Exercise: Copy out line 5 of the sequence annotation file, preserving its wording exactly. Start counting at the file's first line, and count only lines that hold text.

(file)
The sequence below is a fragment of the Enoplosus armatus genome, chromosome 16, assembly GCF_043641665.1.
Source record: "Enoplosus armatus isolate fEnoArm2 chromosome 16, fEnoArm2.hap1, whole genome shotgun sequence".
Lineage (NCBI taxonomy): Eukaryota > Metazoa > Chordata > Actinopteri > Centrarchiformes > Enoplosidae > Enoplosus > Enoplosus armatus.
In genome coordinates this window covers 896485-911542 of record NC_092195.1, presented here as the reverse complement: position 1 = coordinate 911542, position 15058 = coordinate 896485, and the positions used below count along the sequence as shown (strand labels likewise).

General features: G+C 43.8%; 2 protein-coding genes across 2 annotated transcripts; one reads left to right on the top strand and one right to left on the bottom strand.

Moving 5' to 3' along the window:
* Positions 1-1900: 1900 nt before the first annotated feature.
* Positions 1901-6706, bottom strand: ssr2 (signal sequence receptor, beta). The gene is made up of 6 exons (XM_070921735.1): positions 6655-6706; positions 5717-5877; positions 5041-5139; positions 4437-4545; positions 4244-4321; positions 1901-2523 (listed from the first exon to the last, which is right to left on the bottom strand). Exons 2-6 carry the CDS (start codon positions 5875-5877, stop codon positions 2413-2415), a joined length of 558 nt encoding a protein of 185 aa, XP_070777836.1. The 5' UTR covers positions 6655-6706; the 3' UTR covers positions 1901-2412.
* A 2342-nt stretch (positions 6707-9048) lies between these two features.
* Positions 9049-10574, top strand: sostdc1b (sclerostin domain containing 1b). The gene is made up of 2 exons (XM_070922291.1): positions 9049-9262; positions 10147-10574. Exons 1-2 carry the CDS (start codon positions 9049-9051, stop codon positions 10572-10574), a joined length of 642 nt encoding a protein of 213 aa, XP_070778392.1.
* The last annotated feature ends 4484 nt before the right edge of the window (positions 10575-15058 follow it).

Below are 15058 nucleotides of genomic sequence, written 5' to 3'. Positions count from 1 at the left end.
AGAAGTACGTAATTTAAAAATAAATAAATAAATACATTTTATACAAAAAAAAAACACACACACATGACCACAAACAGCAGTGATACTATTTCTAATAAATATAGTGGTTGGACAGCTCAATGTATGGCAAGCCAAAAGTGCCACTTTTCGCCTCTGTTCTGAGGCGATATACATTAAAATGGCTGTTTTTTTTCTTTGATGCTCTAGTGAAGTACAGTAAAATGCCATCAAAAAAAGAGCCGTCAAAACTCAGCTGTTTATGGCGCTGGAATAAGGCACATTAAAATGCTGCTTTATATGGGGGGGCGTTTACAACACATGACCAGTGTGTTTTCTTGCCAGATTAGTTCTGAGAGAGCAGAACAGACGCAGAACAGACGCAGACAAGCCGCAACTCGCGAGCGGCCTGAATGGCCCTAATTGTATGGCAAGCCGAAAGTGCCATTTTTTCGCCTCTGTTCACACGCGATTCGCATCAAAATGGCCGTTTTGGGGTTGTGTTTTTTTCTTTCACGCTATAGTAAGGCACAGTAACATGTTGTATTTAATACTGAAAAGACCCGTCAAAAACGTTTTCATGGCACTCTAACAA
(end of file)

General features: G+C 43.8%; 2 protein-coding genes across 2 annotated transcripts; one reads left to right on the top strand and one right to left on the bottom strand.